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Go Back   Spiritual Forums > Spirituality & Beliefs > Death & The Afterlife

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  #1  
Old 13-04-2016, 05:40 PM
Gryneos Gryneos is offline
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The terms "Dying" and "Death"

While there are some terms I lump together with no difference between the two or more (i.e., astral and OBE) in this case, I make an exception.

Here's how I see the difference between the two terms and how I will always use them:

Dying - is a process. It takes time, it often involves pain and extreme fear of losing one's life.

Death - is an event, a single moment. When it happens, everything associated with dying stops. And everything associated with death and the next life begins.

I will state emphatically right now: I am afraid of dying.
And I will state with just as much emphasis: I am not afraid of death.

I have choked on food several times in my life. It's not fun. It's not a beautiful experience. I didn't "separate" from my body to avoid the pain and fear (as some spiritual teachers state happens when people die; I take that to mean when they are about to permanently die, and not survive, and also much later in the dying process.) I felt every second of being unable to breathe, and of trying to get my internal esophageal muscles to work! And I still remember those seconds.

I want to keep living. I'm not ready to leave this life. I still have plenty to do and experience. Dying is not something I'm looking forward to experiencing again.

Sure, some people get it easy. They die in their sleep. They lose their lives without expecting it (heavy object falling from a high space, getting shot in head, breaking neck, brain aneurysm, dying under anesthesia) quickly or without pain because it happens too fast to truly experience.

The rest of us get a longer amount of time to experience dying. This is where the fear comes in. Because we have time to think about it, time for our body to bring forth those fears (and the biochemical process our body creates), and time to experience great pain.

Nobody wants to choke to death, or drown, or go through a heart attack, or be electrocuted, or endure cancer and other debilitating diseases. We tend to skip over all of that because we know that death is easy. Death is beautiful. Death is painless and free of all fears.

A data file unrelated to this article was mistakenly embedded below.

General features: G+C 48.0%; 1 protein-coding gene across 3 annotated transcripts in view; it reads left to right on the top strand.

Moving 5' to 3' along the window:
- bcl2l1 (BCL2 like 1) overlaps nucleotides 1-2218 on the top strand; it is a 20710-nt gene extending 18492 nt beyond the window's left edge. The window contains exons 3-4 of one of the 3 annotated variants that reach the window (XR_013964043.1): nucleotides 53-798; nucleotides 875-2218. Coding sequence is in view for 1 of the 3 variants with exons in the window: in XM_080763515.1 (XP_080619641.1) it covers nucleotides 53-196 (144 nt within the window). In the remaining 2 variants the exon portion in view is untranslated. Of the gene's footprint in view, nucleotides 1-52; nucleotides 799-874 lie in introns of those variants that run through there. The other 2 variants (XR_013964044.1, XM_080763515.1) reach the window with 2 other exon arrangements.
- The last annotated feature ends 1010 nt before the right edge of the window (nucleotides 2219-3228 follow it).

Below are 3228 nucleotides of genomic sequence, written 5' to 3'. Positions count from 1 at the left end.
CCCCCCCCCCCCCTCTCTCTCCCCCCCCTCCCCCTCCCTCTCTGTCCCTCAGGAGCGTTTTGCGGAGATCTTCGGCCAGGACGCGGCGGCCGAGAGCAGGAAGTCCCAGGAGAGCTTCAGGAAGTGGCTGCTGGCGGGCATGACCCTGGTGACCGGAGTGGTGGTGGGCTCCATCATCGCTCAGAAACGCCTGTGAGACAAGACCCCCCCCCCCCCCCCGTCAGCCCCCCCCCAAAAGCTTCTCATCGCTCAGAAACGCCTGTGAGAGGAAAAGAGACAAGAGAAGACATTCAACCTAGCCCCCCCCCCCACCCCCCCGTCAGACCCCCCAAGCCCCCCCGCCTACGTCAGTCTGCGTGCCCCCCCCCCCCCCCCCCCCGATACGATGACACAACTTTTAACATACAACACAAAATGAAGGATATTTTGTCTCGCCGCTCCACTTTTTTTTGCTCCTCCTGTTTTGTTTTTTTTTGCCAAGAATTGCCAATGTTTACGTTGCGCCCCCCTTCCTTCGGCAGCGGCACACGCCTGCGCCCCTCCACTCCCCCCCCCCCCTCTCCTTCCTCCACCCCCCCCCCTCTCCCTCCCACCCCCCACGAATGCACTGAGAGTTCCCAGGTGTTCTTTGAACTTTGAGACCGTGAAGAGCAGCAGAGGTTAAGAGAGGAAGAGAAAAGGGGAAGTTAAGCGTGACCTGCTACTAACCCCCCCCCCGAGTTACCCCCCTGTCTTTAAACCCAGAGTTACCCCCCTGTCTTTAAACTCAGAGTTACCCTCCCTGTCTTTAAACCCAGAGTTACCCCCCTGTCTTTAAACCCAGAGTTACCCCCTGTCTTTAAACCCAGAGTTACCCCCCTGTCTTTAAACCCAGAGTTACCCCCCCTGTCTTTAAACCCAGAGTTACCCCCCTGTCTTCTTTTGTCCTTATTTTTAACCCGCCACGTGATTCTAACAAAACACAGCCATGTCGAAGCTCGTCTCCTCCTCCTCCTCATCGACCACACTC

I feel that if most people (not necessarily most around here) changed how they thought of dying and death, that more would realize death is what we've all been saying. Dying is the problem and what most truly fear, even if they don't say it that way.

And yes, I know we "shouldn't" have fear. And yet, that lower brain is exceedingly difficult to ignore when in the throes of dying. Honestly, as much as we 'say' we need to be fearless, all of that goes out the window when in such a dire situation. You're not thinking about that. You're really not thinking about much at all (at least for the faster dying events, such as body-damage and problems breathing.) Severe pain tends to blot out thinking, too. We revert to our fearful selves, no matter what.

I've thought that if there was some way to reduce the pain in such situations that we might not fear it as much and be able to accept the situation as it progresses to death. But for many of these ways of dying, it happens faster than any means of chemically, or even mentally, reducing pain. We just have to accept that dying, for the most part, is not a happy process.

Look forward to death all you like. Maybe being as focused on that is what can make the dying part less objectionable ;)
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  #2  
Old 19-04-2016, 10:14 PM
Lord_Viskey Lord_Viskey is offline
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Its almost the same as saying, "It's not the fall that kills you; but the abrupt stop at the end of the fall."

But I suppose in the same sense, when one feels that they are connected to the universe, to Reality, or to Creation in the first place, then one can die in confidence that even though a transformation is impending, they will still remain a component of it anyway - whether its physical materials going here or its Absolute Consciousness going there....